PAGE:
Fall 2012 Review: 666 Park Avenue

22 Oct

666 Park Avenue is a supernatural soapy horror, a super specific genre which happens to mean that the writers have narrow waters to navigate regarding the show’s tone.  If it’s too serious, it’ll be impossible to swallow the level of over the top silliness involved in an evil apartment building, while if it’s too jokey, it loses the scary horror element altogether.  Scary horror and fun but kind of silly horror can be combined (note: Shaun of the Dead, though that’s with satire instead of soap), but it’s a delicate balance.  I definitely think 666 sees Revenge as a model, following the formula of serious plot and soapy personal relations meant to be both serious and fun, but featuring a supernatural theme instead of a rich powerful family conspiracy.  It’s kind of fitting that on the other end of the spectrum from Revenge is ABC’s third Sunday night drama, the pretty bad (although quite successful) Once Upon a Time as a model of what not to do, which takes on fables, but far too over the top and silly, rather than serious, without being either fun or funny enough to make that trade off worthwhile.

Of course, the building isn’t actually 666 Park Avenue; that’d be a little too on the nose.   It’s actually 999 Park Avenue, but looks like 666 in the shadows.   It’s a large, old, building and our main characters Jane and Henry are wannabe yuppies, a young couple with lots of ambition and education but low on funds.  Their prayers are answered in the form of a building manager position at the building, which gets them a free room far above what they could normally afford.

Terry O’Quinn plays building owner/SATAN/SATAN associate Kevin Durand, resembling more later season Locke, when he was actually the Man in Black, then the regular Locke (yeah, I didn’t understand the last couple seasons of Lost either).  Vanessa Williams portrays his wife Olivia.  They’re somehow seeking to corrupt Henry and Jane (I wonder if having them be unmarried rather than married was a nod to the horror trope of disapproving of pre-marital sex?), while Henry and Jane are bowled over by their generosity before they start noticing slightly odd occurrences around the building.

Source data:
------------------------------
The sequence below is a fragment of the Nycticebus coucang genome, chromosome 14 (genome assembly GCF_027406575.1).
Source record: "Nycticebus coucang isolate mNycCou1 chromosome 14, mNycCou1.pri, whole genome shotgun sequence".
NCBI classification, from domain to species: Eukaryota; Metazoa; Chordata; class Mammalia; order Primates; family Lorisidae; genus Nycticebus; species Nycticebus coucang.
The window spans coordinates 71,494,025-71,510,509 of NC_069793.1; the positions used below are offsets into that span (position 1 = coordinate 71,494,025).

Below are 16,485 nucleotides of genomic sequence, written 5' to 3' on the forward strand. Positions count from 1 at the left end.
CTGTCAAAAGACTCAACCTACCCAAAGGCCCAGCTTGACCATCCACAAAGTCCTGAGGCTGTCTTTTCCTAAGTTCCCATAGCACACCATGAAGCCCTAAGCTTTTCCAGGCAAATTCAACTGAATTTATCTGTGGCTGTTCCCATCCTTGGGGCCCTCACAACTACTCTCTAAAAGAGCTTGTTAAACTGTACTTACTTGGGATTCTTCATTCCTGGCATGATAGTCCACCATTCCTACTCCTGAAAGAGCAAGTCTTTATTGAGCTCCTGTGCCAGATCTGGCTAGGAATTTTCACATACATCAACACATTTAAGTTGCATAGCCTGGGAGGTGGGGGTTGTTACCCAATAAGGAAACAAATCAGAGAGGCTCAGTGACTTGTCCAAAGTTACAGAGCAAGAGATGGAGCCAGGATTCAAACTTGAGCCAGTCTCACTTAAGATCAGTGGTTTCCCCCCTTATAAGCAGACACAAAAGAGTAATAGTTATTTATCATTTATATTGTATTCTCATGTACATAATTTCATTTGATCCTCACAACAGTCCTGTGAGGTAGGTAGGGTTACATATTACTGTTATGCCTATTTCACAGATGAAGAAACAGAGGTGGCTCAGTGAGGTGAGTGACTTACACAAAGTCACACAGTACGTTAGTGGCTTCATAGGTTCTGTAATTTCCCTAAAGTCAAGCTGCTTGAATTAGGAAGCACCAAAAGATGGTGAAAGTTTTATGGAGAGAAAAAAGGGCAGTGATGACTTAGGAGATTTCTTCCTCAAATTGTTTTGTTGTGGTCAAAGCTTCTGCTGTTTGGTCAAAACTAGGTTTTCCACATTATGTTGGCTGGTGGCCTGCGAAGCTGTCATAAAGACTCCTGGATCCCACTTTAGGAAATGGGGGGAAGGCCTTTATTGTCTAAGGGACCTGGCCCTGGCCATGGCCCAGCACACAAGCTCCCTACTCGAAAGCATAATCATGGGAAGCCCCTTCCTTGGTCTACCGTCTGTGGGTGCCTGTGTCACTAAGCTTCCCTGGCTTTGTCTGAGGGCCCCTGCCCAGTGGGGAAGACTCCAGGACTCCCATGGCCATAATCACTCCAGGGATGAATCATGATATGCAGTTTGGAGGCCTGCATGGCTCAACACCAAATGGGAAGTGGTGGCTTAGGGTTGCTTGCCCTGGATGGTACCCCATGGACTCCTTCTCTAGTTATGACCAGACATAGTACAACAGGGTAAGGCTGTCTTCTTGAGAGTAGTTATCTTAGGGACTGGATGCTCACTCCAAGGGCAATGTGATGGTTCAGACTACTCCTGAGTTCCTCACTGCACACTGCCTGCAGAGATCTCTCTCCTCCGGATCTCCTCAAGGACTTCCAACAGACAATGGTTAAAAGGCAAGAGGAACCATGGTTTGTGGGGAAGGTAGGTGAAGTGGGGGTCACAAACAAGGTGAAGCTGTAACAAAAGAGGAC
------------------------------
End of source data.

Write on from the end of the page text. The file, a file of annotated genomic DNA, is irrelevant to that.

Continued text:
Aside from the main plot of the two building managers getting settled in their new home, the episode plays out almost like a series of Goosebumps stories, which basically all have the same classic horror message:  Be Careful What You Wish For (I can’t find a clip for the life of me, but this always makes me think of the Simpsons Monkey’s Paw episode where Homer wishes for a turkey sandwich, “The turkey’s a little dry…the turkey’s a little dry!  oh, foe and cursed thing, what demon from the depths of hell created thee!”).  The first of two examples we see in the premiere is in the opening scene.  As a demonstration of both Durand’s power and his shady intent, a violinist who apparently had no talent and made a deal for ten years of greatness, is sucked away into the building after his time runs out, although he begs Durand for more.  Second, a man who agreed to kill on Durand’s command to bring his dead wife back to life is, well, sucked into a wall when he doesn’t.  Here’s a tip from someone admittedly not qualified to practice law:  Don’t sign contracts that oblige you to you know, die in ten years, or kill people, or sell your soul to any number of devils, etc.  About every five minutes out of Durand’s mouth comes some attempted witty ominous crack about how all people have needs and wants and must be willing to do what it takes to get them, or some such.

Note:  I do have a lot of doubt about the enforceability of these contracts in a court of law, though I guess that’s immaterial to Durand.

I’m not sure how many of the characters are regulars and how many episode of the week residents there will be, but besides O’Quinn and his wife, and the main two characters, there’s a young couple where the husband is a playwright who keeps staring at some woman in the window, and a young girl who apparently steals things and then maybe sees people’s futures in the items, or something. Going in, with the huge building filled with mostly rich people, compared to the cash poor main characters, I thought there might be an opportunity for some wonderfully heavy handed satire, They Live-style, but sadly, that element seems to be absent.

Will I watch it again?  Probably not.  Not because it was so bad as much as because it’s at least fifth in the picking order amongst new shows.  After one episode, I think it can be a good show but is unlikely to be a great show, and while I think watching the next episodes could possibly be enjoyable, it doesn’t quite cross the necessary threshold at this point.

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